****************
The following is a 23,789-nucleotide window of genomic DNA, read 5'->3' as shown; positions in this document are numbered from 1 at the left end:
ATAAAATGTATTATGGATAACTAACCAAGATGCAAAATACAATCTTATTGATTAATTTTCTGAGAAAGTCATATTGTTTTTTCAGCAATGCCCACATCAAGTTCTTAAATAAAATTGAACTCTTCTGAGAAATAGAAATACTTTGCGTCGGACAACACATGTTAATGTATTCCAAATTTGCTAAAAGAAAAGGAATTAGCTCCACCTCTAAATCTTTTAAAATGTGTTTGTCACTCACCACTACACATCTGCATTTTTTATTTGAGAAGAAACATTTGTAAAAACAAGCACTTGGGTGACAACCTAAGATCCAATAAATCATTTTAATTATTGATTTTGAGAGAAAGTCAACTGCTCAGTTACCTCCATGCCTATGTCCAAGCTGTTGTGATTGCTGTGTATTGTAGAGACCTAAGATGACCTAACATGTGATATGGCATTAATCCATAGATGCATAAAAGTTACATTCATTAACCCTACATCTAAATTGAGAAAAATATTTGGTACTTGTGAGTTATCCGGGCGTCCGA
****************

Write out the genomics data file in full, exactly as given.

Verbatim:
The following is a 23,789-nucleotide window of genomic DNA, read 5'->3' as shown; positions in this document are numbered from 1 at the left end:
ATAAAATGTATTATGGATAACTAACCAAGATGCAAAATACAATCTTATTGATTAATTTTCTGAGAAAGTCATATTGTTTTTTCAGCAATGCCCACATCAAGTTCTTAAATAAAATTGAACTCTTCTGAGAAATAGAAATACTTTGCGTCGGACAACACATGTTAATGTATTCCAAATTTGCTAAAAGAAAAGGAATTAGCTCCACCTCTAAATCTTTTAAAATGTGTTTGTCACTCACCACTACACATCTGCATTTTTTATTTGAGAAGAAACATTTGTAAAAACAAGCACTTGGGTGACAACCTAAGATCCAATAAATCATTTTAATTATTGATTTTGAGAGAAAGTCAACTGCTCAGTTACCTCCATGCCTATGTCCAAGCTGTTGTGATTGCTGTGTATTGTAGAGACCTAAGATGACCTAACATGTGATATGGCATTAATCCATAGATGCATAAAAGTTACATTCATTAACCCTACATCTAAATTGAGAAAAATATTTGGTACTTGTGAGTTATCCGGGCGTCCGA